Saturday, 25 July 2009

Go and the Ranka Legend

Ranka is a Chinese legend, translated as rotten battle-axe in English, which is over 1,000 years old.

The likely first reference to Ranka is a poem written by Ki no Tomonori (a Japanese poet & court official) in ~ 900 A.D. The poem describes his return from China to Japan:

furusato wa ... ... Here in my hometown
mishi goto mo arazu ... ... things are not as I knew them.
ono no e no ... ... How I long to be
kuchishi tokoro zo ... ... in the place where the axe shaft
koishikarikeru ... ... moldered away into dust.

The legend involves a woodcutter called Wang Chih who encounters 2 immortals deep in the mountains who are playing a game of Go:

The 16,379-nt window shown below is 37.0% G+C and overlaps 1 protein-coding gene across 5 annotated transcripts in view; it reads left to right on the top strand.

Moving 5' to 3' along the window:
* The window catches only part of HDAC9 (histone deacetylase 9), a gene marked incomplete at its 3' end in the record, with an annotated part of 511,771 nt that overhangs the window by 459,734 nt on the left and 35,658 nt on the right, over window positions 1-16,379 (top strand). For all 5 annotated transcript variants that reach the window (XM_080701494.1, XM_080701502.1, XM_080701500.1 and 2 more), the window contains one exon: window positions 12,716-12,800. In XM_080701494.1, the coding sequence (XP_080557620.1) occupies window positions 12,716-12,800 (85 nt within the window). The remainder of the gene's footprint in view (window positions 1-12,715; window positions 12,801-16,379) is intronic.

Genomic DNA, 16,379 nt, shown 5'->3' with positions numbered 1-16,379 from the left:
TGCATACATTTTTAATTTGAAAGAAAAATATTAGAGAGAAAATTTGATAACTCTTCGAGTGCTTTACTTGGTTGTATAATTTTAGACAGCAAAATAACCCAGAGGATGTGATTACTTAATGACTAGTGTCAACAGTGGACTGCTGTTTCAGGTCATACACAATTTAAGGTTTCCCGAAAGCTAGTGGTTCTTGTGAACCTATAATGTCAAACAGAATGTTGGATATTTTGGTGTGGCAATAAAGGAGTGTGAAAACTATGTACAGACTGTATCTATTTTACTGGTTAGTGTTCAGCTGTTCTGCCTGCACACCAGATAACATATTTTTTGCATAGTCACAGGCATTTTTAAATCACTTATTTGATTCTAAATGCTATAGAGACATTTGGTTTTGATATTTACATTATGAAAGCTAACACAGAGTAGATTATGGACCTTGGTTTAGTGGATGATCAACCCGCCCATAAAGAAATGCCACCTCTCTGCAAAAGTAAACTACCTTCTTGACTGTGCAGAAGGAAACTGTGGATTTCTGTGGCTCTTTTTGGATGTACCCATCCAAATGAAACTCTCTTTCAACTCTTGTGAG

Wang Chih was a hardy young fellow who used to venture deep into the mountains to find suitable wood for his axe. One day he went farther than usual and became lost. He wandered about for a while and eventually came upon two strange old men who were playing go, their board resting on a rock between them. Wang Chih was fascinated. He put down his axe and began to watch. One of the players gave him something like a date to chew on, so that he felt neither hunger nor thirst. As he continued to watch he fell into a trance for what seemed like an hour or two. When he awoke, however, the two old men were no longer there. He found that his axe handle had rotted to dust and he had grown a long beard. When he returned to his native village he discovered that his family had disappeared and that no one even remembered his name. [Source]

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